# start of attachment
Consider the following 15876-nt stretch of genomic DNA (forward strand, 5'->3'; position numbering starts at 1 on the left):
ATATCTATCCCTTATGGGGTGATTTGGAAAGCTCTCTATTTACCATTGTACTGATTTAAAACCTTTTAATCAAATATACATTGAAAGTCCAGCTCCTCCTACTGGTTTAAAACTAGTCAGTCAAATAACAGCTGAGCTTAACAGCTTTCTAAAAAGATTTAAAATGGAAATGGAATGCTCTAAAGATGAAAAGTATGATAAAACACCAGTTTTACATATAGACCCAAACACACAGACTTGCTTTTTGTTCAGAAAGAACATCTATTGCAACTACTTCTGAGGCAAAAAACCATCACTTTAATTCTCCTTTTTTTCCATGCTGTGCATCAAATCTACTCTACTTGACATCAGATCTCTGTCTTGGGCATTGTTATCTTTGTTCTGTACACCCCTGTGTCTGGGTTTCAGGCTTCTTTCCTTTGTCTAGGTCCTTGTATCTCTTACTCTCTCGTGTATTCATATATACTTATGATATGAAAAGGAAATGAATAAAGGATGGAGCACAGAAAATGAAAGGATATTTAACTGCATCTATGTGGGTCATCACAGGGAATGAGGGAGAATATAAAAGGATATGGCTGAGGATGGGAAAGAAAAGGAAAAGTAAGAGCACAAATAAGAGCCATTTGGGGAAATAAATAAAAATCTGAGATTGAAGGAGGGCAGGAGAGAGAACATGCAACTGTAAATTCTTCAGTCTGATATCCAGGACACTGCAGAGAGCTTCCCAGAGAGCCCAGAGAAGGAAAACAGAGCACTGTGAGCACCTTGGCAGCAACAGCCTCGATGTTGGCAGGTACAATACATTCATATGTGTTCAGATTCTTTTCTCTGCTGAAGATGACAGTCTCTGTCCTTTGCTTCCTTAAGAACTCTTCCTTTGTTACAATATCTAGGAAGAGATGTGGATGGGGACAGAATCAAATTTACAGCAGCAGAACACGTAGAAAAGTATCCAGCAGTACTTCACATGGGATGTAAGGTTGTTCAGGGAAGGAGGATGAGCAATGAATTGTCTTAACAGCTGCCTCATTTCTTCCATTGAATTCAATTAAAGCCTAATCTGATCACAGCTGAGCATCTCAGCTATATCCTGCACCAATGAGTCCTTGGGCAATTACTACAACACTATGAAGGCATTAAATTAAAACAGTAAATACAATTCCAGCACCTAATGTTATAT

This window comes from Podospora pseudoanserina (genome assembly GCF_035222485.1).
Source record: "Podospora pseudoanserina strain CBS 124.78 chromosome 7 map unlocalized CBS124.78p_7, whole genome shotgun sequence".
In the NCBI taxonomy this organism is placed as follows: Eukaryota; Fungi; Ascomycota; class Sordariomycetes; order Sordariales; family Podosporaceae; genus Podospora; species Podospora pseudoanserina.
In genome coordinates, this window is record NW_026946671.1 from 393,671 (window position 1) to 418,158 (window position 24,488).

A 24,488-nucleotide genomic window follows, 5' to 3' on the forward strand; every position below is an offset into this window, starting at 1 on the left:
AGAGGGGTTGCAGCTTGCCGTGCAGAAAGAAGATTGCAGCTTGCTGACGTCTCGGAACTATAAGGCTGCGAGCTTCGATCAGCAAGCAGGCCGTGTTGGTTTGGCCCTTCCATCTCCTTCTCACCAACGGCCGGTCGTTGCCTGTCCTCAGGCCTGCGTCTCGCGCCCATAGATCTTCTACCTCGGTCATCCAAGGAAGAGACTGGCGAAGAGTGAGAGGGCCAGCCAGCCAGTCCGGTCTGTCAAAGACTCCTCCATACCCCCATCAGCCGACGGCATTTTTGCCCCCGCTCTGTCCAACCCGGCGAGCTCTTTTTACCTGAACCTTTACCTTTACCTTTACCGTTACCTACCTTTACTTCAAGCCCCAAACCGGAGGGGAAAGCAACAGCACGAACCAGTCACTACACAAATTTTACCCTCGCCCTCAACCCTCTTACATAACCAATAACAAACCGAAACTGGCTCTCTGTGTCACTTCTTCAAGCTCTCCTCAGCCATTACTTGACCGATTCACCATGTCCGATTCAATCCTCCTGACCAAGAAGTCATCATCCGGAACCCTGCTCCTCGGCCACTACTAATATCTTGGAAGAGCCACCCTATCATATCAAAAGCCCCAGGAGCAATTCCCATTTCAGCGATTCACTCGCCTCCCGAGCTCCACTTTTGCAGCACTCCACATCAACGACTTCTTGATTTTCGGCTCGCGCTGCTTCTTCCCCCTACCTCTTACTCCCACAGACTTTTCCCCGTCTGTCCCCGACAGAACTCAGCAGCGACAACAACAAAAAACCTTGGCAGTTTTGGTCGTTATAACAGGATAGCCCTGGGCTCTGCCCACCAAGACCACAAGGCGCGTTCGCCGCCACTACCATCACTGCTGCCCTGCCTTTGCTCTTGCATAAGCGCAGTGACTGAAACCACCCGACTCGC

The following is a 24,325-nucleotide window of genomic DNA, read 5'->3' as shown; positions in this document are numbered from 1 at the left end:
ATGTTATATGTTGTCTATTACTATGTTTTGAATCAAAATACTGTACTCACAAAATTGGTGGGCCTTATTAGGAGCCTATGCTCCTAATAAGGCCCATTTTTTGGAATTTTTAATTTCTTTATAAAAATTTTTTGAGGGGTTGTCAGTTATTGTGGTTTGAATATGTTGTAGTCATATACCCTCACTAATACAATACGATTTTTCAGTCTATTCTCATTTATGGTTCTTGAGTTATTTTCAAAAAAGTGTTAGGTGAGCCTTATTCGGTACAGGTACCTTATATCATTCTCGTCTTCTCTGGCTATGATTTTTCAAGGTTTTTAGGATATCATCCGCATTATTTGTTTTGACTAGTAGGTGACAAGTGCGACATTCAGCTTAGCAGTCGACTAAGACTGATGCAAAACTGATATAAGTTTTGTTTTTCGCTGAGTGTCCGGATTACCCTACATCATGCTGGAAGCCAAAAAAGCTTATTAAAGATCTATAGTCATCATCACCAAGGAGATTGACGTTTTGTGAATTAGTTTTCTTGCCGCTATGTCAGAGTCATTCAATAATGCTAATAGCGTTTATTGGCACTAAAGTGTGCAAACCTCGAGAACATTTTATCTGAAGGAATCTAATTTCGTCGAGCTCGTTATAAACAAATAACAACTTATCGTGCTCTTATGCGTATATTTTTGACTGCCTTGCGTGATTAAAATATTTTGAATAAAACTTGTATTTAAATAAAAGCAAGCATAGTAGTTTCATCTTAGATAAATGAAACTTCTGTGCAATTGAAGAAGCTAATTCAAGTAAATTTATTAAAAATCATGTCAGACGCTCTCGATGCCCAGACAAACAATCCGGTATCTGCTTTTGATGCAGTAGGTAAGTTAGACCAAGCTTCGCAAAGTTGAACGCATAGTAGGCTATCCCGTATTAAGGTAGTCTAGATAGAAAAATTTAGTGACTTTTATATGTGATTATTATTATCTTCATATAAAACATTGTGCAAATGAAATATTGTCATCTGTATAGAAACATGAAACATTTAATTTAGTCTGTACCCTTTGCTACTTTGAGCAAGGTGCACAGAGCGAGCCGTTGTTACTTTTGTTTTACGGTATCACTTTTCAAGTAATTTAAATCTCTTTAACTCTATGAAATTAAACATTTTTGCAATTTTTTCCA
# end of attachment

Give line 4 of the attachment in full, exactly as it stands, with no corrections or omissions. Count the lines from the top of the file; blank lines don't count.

Source record: "Podospora pseudoanserina strain CBS 124.78 chromosome 7 map unlocalized CBS124.78p_7, whole genome shotgun sequence".